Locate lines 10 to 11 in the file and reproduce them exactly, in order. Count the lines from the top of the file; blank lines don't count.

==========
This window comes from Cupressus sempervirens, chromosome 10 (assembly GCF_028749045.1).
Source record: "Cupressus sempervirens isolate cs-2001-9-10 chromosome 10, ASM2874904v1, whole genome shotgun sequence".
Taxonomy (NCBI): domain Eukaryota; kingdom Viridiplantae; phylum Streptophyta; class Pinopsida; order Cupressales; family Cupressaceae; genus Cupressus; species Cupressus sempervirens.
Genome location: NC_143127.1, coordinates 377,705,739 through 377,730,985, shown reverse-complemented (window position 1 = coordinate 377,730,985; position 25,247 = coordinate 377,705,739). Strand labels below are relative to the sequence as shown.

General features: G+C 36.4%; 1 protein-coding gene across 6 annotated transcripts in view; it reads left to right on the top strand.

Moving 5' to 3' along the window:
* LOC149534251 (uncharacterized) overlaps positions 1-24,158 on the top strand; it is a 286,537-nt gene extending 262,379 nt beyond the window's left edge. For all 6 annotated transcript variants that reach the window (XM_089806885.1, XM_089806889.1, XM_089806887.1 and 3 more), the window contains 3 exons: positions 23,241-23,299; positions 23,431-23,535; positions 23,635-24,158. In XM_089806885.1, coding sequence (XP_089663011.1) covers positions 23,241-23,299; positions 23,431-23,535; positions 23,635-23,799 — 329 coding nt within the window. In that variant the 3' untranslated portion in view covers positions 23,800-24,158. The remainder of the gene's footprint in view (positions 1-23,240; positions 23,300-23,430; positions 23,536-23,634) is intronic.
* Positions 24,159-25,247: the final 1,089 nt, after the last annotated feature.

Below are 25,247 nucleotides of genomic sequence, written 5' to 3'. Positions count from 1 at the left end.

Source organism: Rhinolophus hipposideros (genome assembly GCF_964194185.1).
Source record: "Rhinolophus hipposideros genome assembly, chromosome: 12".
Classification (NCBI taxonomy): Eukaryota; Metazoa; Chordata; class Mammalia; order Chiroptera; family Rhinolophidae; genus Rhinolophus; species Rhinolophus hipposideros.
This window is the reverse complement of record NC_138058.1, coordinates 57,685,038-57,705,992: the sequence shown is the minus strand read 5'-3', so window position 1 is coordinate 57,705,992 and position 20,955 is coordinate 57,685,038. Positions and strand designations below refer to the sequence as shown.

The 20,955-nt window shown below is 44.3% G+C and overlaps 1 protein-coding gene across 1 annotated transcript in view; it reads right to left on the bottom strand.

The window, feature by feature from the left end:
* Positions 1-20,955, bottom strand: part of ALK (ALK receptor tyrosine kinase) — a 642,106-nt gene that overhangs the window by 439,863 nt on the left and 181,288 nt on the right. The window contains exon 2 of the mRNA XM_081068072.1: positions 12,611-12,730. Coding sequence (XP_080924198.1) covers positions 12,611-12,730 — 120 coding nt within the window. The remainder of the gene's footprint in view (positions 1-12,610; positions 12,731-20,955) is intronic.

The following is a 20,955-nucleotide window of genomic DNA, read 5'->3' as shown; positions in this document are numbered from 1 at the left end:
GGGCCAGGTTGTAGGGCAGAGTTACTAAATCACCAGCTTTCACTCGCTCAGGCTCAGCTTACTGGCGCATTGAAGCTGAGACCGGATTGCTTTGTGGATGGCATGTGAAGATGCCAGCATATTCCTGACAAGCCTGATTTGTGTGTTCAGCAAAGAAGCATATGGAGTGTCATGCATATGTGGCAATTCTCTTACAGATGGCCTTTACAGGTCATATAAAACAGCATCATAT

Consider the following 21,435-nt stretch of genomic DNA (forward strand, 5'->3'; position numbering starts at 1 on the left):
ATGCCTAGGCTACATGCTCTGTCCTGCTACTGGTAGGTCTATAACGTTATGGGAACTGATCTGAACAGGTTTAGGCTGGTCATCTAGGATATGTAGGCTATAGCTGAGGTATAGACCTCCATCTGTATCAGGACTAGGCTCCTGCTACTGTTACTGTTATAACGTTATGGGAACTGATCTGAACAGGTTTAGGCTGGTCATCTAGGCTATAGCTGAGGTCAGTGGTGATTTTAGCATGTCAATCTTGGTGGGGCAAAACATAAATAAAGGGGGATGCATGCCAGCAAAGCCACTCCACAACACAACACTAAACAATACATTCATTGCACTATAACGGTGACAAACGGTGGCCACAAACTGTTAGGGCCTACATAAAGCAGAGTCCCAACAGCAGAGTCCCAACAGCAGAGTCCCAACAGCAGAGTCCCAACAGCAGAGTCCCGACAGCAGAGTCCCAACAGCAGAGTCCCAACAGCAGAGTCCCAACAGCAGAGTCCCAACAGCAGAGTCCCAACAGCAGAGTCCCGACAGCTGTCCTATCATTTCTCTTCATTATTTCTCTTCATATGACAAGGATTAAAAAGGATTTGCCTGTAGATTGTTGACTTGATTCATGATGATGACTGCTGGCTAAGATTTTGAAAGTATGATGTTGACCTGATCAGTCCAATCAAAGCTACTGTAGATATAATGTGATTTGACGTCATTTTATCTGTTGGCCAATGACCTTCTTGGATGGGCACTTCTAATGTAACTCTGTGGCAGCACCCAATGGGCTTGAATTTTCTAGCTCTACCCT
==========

Source organism: Rhinolophus hipposideros (genome assembly GCF_964194185.1).
Source record: "Rhinolophus hipposideros genome assembly, chromosome: 12".